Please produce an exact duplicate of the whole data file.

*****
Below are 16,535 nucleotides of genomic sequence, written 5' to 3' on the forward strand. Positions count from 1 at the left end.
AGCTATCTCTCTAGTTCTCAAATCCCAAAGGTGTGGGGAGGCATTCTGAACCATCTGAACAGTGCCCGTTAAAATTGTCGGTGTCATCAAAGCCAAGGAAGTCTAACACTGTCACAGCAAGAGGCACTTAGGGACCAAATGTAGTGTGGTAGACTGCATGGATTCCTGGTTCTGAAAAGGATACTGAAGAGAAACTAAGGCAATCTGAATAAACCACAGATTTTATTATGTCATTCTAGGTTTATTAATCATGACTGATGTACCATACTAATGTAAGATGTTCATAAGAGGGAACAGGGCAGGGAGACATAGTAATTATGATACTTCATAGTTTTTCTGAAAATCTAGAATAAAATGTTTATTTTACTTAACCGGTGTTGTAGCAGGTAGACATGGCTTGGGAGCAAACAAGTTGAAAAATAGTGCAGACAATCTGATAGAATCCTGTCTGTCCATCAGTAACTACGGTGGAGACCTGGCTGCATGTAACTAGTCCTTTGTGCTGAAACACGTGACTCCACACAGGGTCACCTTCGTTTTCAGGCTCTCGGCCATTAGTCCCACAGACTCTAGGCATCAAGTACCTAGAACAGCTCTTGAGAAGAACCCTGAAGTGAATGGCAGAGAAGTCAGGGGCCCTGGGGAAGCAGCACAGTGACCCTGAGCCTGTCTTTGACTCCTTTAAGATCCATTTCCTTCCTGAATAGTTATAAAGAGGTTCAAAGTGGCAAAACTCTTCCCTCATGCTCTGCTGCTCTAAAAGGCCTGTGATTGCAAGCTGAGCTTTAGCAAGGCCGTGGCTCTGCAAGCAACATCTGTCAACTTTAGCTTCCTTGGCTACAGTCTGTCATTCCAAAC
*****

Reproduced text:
Below are 16,535 nucleotides of genomic sequence, written 5' to 3' on the forward strand. Positions count from 1 at the left end.
AGCTATCTCTCTAGTTCTCAAATCCCAAAGGTGTGGGGAGGCATTCTGAACCATCTGAACAGTGCCCGTTAAAATTGTCGGTGTCATCAAAGCCAAGGAAGTCTAACACTGTCACAGCAAGAGGCACTTAGGGACCAAATGTAGTGTGGTAGACTGCATGGATTCCTGGTTCTGAAAAGGATACTGAAGAGAAACTAAGGCAATCTGAATAAACCACAGATTTTATTATGTCATTCTAGGTTTATTAATCATGACTGATGTACCATACTAATGTAAGATGTTCATAAGAGGGAACAGGGCAGGGAGACATAGTAATTATGATACTTCATAGTTTTTCTGAAAATCTAGAATAAAATGTTTATTTTACTTAACCGGTGTTGTAGCAGGTAGACATGGCTTGGGAGCAAACAAGTTGAAAAATAGTGCAGACAATCTGATAGAATCCTGTCTGTCCATCAGTAACTACGGTGGAGACCTGGCTGCATGTAACTAGTCCTTTGTGCTGAAACACGTGACTCCACACAGGGTCACCTTCGTTTTCAGGCTCTCGGCCATTAGTCCCACAGACTCTAGGCATCAAGTACCTAGAACAGCTCTTGAGAAGAACCCTGAAGTGAATGGCAGAGAAGTCAGGGGCCCTGGGGAAGCAGCACAGTGACCCTGAGCCTGTCTTTGACTCCTTTAAGATCCATTTCCTTCCTGAATAGTTATAAAGAGGTTCAAAGTGGCAAAACTCTTCCCTCATGCTCTGCTGCTCTAAAAGGCCTGTGATTGCAAGCTGAGCTTTAGCAAGGCCGTGGCTCTGCAAGCAACATCTGTCAACTTTAGCTTCCTTGGCTACAGTCTGTCATTCCAAAC